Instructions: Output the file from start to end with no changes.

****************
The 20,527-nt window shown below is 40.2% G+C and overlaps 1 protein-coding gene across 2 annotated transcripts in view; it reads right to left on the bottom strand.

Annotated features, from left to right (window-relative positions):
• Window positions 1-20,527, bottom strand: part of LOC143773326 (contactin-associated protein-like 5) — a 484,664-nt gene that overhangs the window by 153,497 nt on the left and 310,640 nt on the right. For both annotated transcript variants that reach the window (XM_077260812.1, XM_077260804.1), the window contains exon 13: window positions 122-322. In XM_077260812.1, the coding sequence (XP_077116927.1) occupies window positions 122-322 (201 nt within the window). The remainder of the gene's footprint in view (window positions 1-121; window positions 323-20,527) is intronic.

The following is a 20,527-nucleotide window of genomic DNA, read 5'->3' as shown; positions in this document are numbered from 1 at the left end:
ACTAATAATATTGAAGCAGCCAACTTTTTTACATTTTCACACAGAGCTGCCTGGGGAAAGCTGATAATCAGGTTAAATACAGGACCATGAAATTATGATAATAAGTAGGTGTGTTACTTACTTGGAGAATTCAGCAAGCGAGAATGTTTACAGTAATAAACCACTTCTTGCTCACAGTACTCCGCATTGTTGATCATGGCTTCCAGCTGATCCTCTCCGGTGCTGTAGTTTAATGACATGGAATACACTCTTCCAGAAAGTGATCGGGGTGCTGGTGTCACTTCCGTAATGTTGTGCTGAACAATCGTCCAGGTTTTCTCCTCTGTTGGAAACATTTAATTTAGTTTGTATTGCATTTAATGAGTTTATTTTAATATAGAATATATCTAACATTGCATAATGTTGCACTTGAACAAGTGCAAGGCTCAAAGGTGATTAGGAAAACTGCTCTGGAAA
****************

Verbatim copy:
The 20,527-nt window shown below is 40.2% G+C and overlaps 1 protein-coding gene across 2 annotated transcripts in view; it reads right to left on the bottom strand.

Annotated features, from left to right (window-relative positions):
• Window positions 1-20,527, bottom strand: part of LOC143773326 (contactin-associated protein-like 5) — a 484,664-nt gene that overhangs the window by 153,497 nt on the left and 310,640 nt on the right. For both annotated transcript variants that reach the window (XM_077260812.1, XM_077260804.1), the window contains exon 13: window positions 122-322. In XM_077260812.1, the coding sequence (XP_077116927.1) occupies window positions 122-322 (201 nt within the window). The remainder of the gene's footprint in view (window positions 1-121; window positions 323-20,527) is intronic.

The following is a 20,527-nucleotide window of genomic DNA, read 5'->3' as shown; positions in this document are numbered from 1 at the left end:
ACTAATAATATTGAAGCAGCCAACTTTTTTACATTTTCACACAGAGCTGCCTGGGGAAAGCTGATAATCAGGTTAAATACAGGACCATGAAATTATGATAATAAGTAGGTGTGTTACTTACTTGGAGAATTCAGCAAGCGAGAATGTTTACAGTAATAAACCACTTCTTGCTCACAGTACTCCGCATTGTTGATCATGGCTTCCAGCTGATCCTCTCCGGTGCTGTAGTTTAATGACATGGAATACACTCTTCCAGAAAGTGATCGGGGTGCTGGTGTCACTTCCGTAATGTTGTGCTGAACAATCGTCCAGGTTTTCTCCTCTGTTGGAAACATTTAATTTAGTTTGTATTGCATTTAATGAGTTTATTTTAATATAGAATATATCTAACATTGCATAATGTTGCACTTGAACAAGTGCAAGGCTCAAAGGTGATTAGGAAAACTGCTCTGGAAA